Xbox needs cloud gaming to work. Microsoft has been pushing the industry toward a digital-first, streaming future since 2013 -- years before players or infrastructure were remotely ready for the idea. It makes sense: Microsoft is uniquely positioned as a gigantic technology company with deep roots in gaming, and they're able to leverage vast resources and expertise in AI, server infrastructure, hardware and software to set standards of gameplay-delivery systems.
Google has caught on and it's speeding up the game-streaming revolution with Stadia, an ambitious service that promises to run any game on any device at up to 4K and 60fps, with plans to eventually hit 8K streams. Stadia goes live in November.
Microsoft is taking things slower. It pushed streaming too hard at the outset of this console generation and it set them back, helping the PlayStation 4 outsell the Xbox One by a factor of two. Today, Microsoft is purposefully testing its own streaming service, xCloud, starting with a beta of the local, console-streaming component in October.
Players may now be ready for streaming, but the infrastructure is still catching up.
"We're not coming in and trying to tell people to stop doing what they were doing before and to adopt streaming today as the only way that they should play," Xbox head Phil Spencer told Engadget after stepping off the stage at E3. There, he unveiled Project Scarlett, the next Xbox console, scheduled to launch for the holidays in 2020. Scarlett will support 8K (even though no games currently do), 120fps, SSD storage and real-time ray tracing, a staple of the coming generation.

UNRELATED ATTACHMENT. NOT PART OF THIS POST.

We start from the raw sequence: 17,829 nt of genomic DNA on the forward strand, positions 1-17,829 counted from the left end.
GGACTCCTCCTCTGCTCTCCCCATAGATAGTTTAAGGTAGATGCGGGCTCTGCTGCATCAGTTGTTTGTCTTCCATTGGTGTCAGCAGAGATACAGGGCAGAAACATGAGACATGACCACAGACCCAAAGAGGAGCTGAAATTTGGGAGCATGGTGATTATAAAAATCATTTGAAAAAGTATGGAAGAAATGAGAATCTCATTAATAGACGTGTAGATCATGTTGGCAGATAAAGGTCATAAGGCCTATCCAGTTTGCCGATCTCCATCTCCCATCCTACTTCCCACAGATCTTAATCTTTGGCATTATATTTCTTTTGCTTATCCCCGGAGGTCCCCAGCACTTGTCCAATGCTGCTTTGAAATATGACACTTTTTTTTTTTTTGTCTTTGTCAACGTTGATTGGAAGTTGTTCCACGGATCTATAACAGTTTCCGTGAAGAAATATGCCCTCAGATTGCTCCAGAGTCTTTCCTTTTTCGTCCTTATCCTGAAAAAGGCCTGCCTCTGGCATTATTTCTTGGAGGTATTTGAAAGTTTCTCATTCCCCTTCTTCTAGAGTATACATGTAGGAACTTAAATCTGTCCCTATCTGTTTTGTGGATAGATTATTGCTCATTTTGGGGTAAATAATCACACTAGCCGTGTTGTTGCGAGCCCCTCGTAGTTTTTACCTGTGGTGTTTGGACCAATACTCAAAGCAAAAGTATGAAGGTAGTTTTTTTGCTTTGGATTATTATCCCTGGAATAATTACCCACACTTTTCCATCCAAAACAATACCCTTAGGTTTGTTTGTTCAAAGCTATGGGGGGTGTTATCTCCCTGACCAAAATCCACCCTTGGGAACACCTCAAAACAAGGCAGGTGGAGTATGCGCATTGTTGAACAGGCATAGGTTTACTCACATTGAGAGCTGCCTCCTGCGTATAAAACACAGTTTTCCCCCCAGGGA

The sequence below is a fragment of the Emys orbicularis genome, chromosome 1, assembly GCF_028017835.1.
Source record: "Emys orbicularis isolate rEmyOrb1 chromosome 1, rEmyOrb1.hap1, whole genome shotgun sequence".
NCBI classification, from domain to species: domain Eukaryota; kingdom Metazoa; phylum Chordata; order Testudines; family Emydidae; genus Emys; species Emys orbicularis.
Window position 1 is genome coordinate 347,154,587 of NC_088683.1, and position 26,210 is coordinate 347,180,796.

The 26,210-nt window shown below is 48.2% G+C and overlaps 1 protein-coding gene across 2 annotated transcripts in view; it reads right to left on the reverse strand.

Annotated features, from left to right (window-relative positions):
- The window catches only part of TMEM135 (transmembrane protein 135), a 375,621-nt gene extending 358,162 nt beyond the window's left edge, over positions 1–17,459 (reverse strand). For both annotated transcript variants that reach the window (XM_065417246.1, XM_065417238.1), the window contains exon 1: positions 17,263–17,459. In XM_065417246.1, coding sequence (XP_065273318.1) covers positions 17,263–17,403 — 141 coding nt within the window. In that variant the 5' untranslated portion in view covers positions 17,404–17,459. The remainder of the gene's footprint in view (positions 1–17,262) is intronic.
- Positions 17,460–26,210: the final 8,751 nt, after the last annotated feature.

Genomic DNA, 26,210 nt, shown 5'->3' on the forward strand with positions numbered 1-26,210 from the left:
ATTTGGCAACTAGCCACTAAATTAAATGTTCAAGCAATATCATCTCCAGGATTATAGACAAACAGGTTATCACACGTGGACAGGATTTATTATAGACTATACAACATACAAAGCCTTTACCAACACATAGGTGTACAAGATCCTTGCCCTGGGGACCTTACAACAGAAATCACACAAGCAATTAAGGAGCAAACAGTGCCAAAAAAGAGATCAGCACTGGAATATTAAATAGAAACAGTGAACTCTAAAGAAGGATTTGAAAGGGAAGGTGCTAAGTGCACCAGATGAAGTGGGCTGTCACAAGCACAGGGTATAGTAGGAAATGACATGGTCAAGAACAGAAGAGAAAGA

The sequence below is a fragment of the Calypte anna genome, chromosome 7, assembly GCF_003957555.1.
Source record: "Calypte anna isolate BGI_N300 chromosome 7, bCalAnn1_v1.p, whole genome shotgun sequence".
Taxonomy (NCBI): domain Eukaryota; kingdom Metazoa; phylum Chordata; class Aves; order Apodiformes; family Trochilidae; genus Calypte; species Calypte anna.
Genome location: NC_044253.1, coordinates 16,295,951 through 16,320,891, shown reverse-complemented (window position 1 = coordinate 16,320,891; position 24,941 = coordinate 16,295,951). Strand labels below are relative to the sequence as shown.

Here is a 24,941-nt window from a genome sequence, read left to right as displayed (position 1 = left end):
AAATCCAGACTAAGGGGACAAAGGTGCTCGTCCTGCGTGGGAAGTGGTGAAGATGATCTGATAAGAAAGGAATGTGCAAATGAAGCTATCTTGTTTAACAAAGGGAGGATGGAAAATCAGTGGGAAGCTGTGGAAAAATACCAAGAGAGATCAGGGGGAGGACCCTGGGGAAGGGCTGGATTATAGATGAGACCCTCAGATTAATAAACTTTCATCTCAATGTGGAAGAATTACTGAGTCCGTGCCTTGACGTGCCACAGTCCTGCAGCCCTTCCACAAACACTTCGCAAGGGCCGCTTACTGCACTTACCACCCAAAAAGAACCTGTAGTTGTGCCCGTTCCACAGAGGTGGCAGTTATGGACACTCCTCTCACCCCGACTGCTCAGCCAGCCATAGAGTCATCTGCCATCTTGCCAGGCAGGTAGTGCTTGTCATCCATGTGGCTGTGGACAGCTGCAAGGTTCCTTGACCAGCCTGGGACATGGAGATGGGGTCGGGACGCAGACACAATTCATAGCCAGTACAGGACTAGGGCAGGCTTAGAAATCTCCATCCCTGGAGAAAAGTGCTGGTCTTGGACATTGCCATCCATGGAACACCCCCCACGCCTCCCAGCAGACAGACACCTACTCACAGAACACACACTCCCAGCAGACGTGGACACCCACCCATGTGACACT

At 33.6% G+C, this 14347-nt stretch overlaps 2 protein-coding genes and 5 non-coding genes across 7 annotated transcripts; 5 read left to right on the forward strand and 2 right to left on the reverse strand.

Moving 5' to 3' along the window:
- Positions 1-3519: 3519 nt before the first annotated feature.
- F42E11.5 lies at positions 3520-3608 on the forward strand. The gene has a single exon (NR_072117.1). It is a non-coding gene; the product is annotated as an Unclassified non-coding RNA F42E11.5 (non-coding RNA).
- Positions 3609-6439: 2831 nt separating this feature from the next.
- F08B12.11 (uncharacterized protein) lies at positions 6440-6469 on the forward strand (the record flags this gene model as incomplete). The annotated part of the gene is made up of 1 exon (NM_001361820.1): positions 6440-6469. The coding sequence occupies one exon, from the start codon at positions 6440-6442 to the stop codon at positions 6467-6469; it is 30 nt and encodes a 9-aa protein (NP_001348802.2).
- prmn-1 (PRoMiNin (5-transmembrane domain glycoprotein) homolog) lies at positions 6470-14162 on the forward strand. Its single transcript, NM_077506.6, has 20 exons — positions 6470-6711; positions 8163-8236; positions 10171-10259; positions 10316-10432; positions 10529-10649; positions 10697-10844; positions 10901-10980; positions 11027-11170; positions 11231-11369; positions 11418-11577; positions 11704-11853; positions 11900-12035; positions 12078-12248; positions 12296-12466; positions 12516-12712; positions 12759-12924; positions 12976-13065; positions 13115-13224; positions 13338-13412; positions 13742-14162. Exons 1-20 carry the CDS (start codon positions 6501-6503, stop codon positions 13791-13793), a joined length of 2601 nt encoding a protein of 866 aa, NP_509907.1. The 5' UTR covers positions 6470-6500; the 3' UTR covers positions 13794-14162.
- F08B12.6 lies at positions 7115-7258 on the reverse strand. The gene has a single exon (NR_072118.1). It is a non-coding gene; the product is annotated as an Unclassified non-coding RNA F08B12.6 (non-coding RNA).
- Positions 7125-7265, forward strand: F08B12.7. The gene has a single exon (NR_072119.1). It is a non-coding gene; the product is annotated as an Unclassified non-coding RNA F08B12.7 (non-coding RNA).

Naturally, Scarlett will support xCloud and Game Pass (Xbox's subscription service). XCloud runs on Azure and comprises two ways to stream: via Microsoft's cloud network (to play on your console), or stream games from your Xbox to another device, essentially turning your box into a personal, local server.
"We're running on 4G," Spencer said. "And it plays fine, I use it. I'm not trying to say it's recreating the experience you have on an Xbox One X, in your family room, connected to your TV. It's a different experience than that. But it does go with you. It is about creating a new, unique experience, not trying to replicate what you have."
Microsoft can control the software, server networks and even the hardware that players use for xCloud, but it can't do anything about existing internet infrastructure. The fact is, home internet connections often suck, especially in rural regions. This is changing with the rollout of 5G and other network advancements, but for now quality varies wildly.
"The out-of-home streaming will dictate by your out-of-bound, out-of-house upload speeds," Spencer said. "Different people have different connection speeds. People can kind of mess with this already today, and we'll work on getting them some specific specs on what they require." He said. "But all of it is around giving people choice and not saying the console you have today is bad or that you shouldn't be playing on a PC today, or somehow downloading your games so you can play them offline is bad."